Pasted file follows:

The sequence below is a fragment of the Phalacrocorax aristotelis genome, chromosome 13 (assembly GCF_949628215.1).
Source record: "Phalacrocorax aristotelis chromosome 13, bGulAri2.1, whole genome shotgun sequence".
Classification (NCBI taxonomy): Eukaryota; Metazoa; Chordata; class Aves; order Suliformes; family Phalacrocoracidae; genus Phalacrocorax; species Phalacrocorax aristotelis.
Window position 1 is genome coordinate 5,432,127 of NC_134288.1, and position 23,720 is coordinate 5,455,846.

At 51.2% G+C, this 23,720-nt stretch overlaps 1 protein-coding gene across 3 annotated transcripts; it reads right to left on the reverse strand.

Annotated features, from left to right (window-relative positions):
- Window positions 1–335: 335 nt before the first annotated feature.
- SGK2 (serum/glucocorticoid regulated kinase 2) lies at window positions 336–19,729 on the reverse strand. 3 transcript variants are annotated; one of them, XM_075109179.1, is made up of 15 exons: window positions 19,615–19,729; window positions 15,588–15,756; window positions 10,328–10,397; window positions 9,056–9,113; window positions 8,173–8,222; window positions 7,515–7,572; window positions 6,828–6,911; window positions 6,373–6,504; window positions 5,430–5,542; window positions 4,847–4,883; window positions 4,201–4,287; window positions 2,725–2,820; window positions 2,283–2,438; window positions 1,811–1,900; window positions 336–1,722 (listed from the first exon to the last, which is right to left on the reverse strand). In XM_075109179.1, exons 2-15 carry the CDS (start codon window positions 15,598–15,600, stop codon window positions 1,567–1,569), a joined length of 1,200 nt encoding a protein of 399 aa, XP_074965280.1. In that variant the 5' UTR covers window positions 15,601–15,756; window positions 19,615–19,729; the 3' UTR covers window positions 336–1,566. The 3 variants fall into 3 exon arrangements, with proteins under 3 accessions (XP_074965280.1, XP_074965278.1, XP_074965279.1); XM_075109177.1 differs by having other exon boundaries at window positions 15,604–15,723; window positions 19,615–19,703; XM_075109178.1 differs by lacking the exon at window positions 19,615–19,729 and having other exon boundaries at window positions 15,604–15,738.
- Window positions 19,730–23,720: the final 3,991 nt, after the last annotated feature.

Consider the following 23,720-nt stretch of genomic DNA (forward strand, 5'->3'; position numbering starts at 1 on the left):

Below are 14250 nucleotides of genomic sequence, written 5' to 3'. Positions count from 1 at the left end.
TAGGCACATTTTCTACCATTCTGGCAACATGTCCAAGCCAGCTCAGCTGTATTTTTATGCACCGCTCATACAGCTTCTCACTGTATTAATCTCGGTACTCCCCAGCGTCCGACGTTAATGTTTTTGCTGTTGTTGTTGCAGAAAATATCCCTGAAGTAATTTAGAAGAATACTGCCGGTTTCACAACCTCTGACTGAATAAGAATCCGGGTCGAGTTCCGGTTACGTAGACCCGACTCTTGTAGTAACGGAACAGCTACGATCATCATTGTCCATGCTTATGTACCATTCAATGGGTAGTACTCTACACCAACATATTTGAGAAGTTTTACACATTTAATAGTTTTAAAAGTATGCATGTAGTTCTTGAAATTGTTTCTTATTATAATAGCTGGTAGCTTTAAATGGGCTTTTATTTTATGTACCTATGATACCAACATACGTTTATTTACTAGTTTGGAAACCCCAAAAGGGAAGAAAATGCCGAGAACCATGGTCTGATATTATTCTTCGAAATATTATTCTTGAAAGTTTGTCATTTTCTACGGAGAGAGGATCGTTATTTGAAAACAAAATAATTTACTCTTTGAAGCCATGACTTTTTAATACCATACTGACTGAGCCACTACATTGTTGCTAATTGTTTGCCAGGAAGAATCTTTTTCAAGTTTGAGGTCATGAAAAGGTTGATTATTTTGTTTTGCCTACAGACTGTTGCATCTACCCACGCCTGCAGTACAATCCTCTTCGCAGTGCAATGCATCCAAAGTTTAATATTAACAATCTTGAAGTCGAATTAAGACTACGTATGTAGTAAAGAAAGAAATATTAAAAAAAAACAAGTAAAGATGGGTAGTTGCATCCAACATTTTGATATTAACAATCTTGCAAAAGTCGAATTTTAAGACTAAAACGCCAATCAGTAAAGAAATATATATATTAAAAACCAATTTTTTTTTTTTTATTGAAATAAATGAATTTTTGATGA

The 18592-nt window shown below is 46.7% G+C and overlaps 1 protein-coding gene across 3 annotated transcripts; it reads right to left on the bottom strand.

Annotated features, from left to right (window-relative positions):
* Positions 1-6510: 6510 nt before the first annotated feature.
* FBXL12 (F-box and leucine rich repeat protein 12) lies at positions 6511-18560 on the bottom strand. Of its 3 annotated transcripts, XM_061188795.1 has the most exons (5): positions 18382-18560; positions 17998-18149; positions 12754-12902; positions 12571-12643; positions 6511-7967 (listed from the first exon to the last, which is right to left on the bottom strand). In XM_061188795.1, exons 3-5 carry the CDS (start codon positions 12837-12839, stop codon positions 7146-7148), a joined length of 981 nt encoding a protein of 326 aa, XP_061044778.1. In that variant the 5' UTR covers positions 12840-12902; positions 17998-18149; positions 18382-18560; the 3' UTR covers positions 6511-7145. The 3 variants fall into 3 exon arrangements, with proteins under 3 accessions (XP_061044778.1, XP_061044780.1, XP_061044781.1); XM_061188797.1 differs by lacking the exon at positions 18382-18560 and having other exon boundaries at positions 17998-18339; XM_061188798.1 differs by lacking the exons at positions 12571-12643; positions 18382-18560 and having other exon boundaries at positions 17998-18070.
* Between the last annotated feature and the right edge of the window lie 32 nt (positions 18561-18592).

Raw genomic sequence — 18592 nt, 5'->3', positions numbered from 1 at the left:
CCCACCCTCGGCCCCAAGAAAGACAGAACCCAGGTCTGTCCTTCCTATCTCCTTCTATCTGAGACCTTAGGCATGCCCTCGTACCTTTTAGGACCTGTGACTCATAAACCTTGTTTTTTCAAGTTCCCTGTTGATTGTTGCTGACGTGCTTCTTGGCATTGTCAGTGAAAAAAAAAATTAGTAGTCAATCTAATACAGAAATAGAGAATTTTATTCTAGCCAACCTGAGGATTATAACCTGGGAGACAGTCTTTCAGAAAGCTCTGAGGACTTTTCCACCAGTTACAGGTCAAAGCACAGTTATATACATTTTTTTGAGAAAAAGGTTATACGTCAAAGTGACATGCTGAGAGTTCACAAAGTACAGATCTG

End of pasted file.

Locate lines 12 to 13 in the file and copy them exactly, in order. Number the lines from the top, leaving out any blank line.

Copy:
TAGGCACATTTTCTACCATTCTGGCAACATGTCCAAGCCAGCTCAGCTGTATTTTTATGCACCGCTCATACAGCTTCTCACTGTATTAATCTCGGTACTCCCCAGCGTCCGACGTTAATGTTTTTGCTGTTGTTGTTGCAGAAAATATCCCTGAAGTAATTTAGAAGAATACTGCCGGTTTCACAACCTCTGACTGAATAAGAATCCGGGTCGAGTTCCGGTTACGTAGACCCGACTCTTGTAGTAACGGAACAGCTACGATCATCATTGTCCATGCTTATGTACCATTCAATGGGTAGTACTCTACACCAACATATTTGAGAAGTTTTACACATTTAATAGTTTTAAAAGTATGCATGTAGTTCTTGAAATTGTTTCTTATTATAATAGCTGGTAGCTTTAAATGGGCTTTTATTTTATGTACCTATGATACCAACATACGTTTATTTACTAGTTTGGAAACCCCAAAAGGGAAGAAAATGCCGAGAACCATGGTCTGATATTATTCTTCGAAATATTATTCTTGAAAGTTTGTCATTTTCTACGGAGAGAGGATCGTTATTTGAAAACAAAATAATTTACTCTTTGAAGCCATGACTTTTTAATACCATACTGACTGAGCCACTACATTGTTGCTAATTGTTTGCCAGGAAGAATCTTTTTCAAGTTTGAGGTCATGAAAAGGTTGATTATTTTGTTTTGCCTACAGACTGTTGCATCTACCCACGCCTGCAGTACAATCCTCTTCGCAGTGCAATGCATCCAAAGTTTAATATTAACAATCTTGAAGTCGAATTAAGACTACGTATGTAGTAAAGAAAGAAATATTAAAAAAAAACAAGTAAAGATGGGTAGTTGCATCCAACATTTTGATATTAACAATCTTGCAAAAGTCGAATTTTAAGACTAAAACGCCAATCAGTAAAGAAATATATATATTAAAAACCAATTTTTTTTTTTTTATTGAAATAAATGAATTTTTGATGA

The 18592-nt window shown below is 46.7% G+C and overlaps 1 protein-coding gene across 3 annotated transcripts; it reads right to left on the bottom strand.